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Gay Rights Are Human Rights, Too

LGBT rights campaign poster/Photo: IGLHRC, Picasa

Twenty years ago, on 17 May 1990, the World Health Organization removed homosexuality from its list of mental disorders. Yet homophobia remains on the upswing in many parts of the world.

On the occasion of this year’s International Day Against Homophobia and Transphobia on 17 May, the ISN’s Special Reports week focuses on the plight of lesbian, gay, bisexual and transgender (LGBT) people in different parts of the world.

The Special Report contains the following content:

An Analysis by Sara Kuepfer Thakkar on the discrimination and persecution of gays and lesbians in the world, with a strong focus on the reported surge of homophobia in Africa.

A Podcast interview with Jason MacFarlane of JFLAG, focusing on LGBT people’s fight for human rights in Jamaica.

Security Watch articles on gay rights issues, such as the debate in the US about lifting the ban on lesbians and gays serving openly in the US military.

Publications housed in our Digital Library, including studies on the discrimination of sexual minorities in the employment sector in Hungary and Slovakia.

Primary Resources, including the “Yogyakarta Principles on the Application of International Human Rights Law in relation to Sexual Orientation and Gender Identity.”

Links to relevant websites, such as Wikigender.

Our IR Directory featuring various organizations dealing with LGBT rights issues, such as the International Gay and Lesbian Human Rights Commission (IGLHRC).

Web2.0 Revolución?

Hugo Chavez in Milano, courtesy of rogimmi/flickr

Recently, Venezuelan President Hugo Chavez signed up on Twitter. I am sure that almost the whole IR community saw his appearance on the microblogging platform. Even though it was very surprising to see Chavez on what he used to call a “tool of terror” but now calls a “weapon that also needs to be used by the revolution,” no one took time to look thoroughly on what is going on on Chavez’s Twitter page.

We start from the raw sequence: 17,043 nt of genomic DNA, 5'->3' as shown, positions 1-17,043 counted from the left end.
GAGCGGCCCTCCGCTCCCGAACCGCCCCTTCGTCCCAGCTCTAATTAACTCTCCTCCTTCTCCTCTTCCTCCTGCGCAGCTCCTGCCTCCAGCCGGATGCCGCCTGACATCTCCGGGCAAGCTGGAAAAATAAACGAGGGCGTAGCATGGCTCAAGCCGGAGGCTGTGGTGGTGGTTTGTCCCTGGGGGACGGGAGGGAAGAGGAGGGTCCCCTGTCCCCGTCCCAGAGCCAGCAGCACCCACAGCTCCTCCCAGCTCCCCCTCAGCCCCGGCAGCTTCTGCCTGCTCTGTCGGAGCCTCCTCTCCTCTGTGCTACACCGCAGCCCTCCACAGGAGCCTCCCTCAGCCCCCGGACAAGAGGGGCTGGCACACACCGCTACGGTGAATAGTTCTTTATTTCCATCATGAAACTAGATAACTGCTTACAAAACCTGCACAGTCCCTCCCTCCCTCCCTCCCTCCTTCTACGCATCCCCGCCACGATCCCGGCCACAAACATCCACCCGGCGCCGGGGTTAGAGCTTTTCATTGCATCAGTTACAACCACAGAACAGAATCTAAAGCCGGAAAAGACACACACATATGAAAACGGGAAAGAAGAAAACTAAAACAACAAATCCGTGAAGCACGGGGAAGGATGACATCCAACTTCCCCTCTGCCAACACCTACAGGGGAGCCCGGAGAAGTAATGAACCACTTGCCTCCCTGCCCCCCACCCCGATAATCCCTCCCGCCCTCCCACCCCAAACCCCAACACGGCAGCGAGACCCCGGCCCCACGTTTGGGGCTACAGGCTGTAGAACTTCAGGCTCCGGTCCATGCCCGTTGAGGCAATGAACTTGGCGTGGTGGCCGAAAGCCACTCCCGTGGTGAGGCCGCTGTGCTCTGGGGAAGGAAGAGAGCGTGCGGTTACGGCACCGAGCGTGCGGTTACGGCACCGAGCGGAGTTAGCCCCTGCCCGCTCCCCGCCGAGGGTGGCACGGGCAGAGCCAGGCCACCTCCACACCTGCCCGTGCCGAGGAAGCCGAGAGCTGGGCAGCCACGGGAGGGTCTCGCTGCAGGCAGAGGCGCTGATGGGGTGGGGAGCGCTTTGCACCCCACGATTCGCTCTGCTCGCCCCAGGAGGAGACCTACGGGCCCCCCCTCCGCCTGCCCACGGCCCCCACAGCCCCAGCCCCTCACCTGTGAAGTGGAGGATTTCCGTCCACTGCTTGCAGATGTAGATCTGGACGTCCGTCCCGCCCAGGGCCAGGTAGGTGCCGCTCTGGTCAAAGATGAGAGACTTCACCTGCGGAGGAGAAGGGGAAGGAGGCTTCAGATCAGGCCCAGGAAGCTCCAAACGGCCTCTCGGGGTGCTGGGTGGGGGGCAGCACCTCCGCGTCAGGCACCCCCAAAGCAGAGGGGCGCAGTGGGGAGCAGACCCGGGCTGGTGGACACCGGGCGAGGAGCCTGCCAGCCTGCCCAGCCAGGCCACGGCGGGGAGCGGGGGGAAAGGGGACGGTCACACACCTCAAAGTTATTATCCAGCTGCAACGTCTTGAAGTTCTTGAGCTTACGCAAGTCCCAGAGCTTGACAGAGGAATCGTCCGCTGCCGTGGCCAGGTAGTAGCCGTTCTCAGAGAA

The presence of Chavez on Twitter tells us the following facts about the Venezuelan’s president’s social media behavior:

  • He uses a Blackberry.
  • He’s following only five people: Diosdado Cabello R the Venezuelan secretary of Public Works and Housing, but also the country’s former interim president during the 47 hour-coup in 2002; Reflexiones de Fidel, the Cuban propaganda agency; his own political party PSUV; Tareck El Aissami, the newly appointed secretary of the popular power for justice whom father was the president of the Baathist party of Venezuela (and who, according to conspiracy theorists, has some ties with the Taliban); and Correo del Orinoco, the official press agency of the Venezuelan regime.
  • He has a ‘populist’ approach even on Web 2.0. His first tweets greeted his new followers. He has also engaged in strong political debate with some of his followers, which makes his Twitter page look more like an open forum than a Twitter account. Only six of his latest 40 tweets are actually proper ‘tweets’ and not reactions or direct interactions with other users.
  • His account is so popular that he has hired 200 “Twitter” specialists to manage it.

But if we look even closer the account, it is astonishing to see that he is interacting only with ‘new users’ or users that are only following him or other followers of Chavez. Plus these new users only interact with Chavez in a positive and eloquent way. A user even registered to warn him of a danger against his personal safety.

If we have this in mind and we are now aware that 200 specialists are there to ‘manage’ his Twitter account, it is realistic to assume that his team could be responsible for creating fake accounts and interacting with him in order to develop a positive and rather liberal approach of the use of Web2.0.